Silestone, Corian and Other Worktops
Different bespoke kitchen worktops have different characteristics. I’d like to walk you through why we provide the surfaces we do and look at the differences between Corian and Quartz Worktops, for example, in the hopes that this can help you choose the right surface for your own worktop projects. I strongly suggest you to visit Worktops to learn more about this.
The world of worktops is a confusing place, and it’s our goal to not only make solid surfaces like Silestone, Corian, and the more recently introduced Quartz worktops more accessible, but also to illustrate the differences to kitchen buyers who aren’t sure which choice is best for them.
Let’s start with Cosentino’s Silestone, which is manufactured and distributed in Spain. The surface is perhaps the most well-known quartz worktop, and the distributors’ ongoing and successful marketing campaign has helped it win its place as the top-ranked surface in its class. It’s a quartz surface or engineered stone, like its contemporaries Caesarstone and Compac, made up of over 90% quartz crystals mixed with polyester resin, colour pigments, and, for its Stellar range finishes, mirror fragments.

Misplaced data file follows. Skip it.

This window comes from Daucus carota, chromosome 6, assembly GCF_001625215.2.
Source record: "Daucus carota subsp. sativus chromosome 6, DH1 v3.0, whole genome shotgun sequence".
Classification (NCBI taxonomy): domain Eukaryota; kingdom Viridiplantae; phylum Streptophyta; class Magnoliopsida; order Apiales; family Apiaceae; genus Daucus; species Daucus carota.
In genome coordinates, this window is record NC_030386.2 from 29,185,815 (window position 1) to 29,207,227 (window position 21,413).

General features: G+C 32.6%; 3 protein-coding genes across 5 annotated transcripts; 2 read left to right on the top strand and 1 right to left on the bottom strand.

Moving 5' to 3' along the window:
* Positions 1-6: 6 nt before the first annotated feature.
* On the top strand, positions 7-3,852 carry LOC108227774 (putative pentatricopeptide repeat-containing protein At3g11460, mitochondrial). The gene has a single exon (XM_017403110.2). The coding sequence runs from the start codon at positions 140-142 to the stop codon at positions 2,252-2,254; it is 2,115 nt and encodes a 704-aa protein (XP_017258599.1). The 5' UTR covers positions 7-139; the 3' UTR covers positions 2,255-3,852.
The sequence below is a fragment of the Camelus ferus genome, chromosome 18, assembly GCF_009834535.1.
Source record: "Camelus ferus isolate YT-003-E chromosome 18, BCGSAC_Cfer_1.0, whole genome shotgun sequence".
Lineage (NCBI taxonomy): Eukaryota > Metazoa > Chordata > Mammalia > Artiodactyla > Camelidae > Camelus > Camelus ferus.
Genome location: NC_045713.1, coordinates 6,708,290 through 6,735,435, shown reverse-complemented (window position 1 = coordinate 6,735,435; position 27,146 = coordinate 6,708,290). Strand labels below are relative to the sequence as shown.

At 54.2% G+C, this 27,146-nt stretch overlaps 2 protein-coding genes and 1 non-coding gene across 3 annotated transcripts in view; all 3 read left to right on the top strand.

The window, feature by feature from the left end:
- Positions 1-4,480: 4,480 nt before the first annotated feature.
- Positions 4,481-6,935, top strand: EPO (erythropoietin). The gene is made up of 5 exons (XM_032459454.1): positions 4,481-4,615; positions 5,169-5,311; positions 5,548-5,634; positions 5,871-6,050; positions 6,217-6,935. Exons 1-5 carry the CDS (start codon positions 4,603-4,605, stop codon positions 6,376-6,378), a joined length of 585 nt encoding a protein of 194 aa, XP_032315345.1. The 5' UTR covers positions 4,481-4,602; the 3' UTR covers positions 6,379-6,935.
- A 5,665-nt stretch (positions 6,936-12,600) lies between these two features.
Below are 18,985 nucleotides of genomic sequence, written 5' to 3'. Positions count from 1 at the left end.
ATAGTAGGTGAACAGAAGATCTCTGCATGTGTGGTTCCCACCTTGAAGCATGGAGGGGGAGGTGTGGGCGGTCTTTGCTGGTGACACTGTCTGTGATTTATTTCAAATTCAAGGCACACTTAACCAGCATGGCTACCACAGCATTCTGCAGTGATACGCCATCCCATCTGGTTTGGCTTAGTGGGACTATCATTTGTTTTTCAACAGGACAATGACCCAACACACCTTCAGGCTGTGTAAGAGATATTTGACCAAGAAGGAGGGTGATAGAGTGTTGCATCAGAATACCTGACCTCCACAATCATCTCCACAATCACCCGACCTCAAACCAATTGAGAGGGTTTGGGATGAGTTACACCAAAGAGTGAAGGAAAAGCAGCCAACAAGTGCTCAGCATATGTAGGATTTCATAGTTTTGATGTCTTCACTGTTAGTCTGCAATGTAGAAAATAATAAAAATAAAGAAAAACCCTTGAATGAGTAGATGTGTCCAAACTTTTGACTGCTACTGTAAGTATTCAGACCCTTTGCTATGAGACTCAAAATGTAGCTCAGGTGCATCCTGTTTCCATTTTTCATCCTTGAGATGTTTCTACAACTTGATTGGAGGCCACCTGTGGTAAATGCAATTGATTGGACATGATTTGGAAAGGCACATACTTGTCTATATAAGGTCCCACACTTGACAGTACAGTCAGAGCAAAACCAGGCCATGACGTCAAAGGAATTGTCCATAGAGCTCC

To manufacture raw slabs ready for sale to fabricators, these materials are compacted at high pressure and at a constant temperature. Silestone is often thought of as a one-of-a-kind bespoke surface style, but it is made using the same method as other quartz surfaces and is differentiated from them by the addition of Microban, an anti-bacterial compound. The colour palette, which is popular with specifiers and homeowners, provides a wide range of colours and finishes that appeal to buyers. Silestone has a strong reputation among fabricators and customers, but in my opinion, it is no safer than any other surface we offer.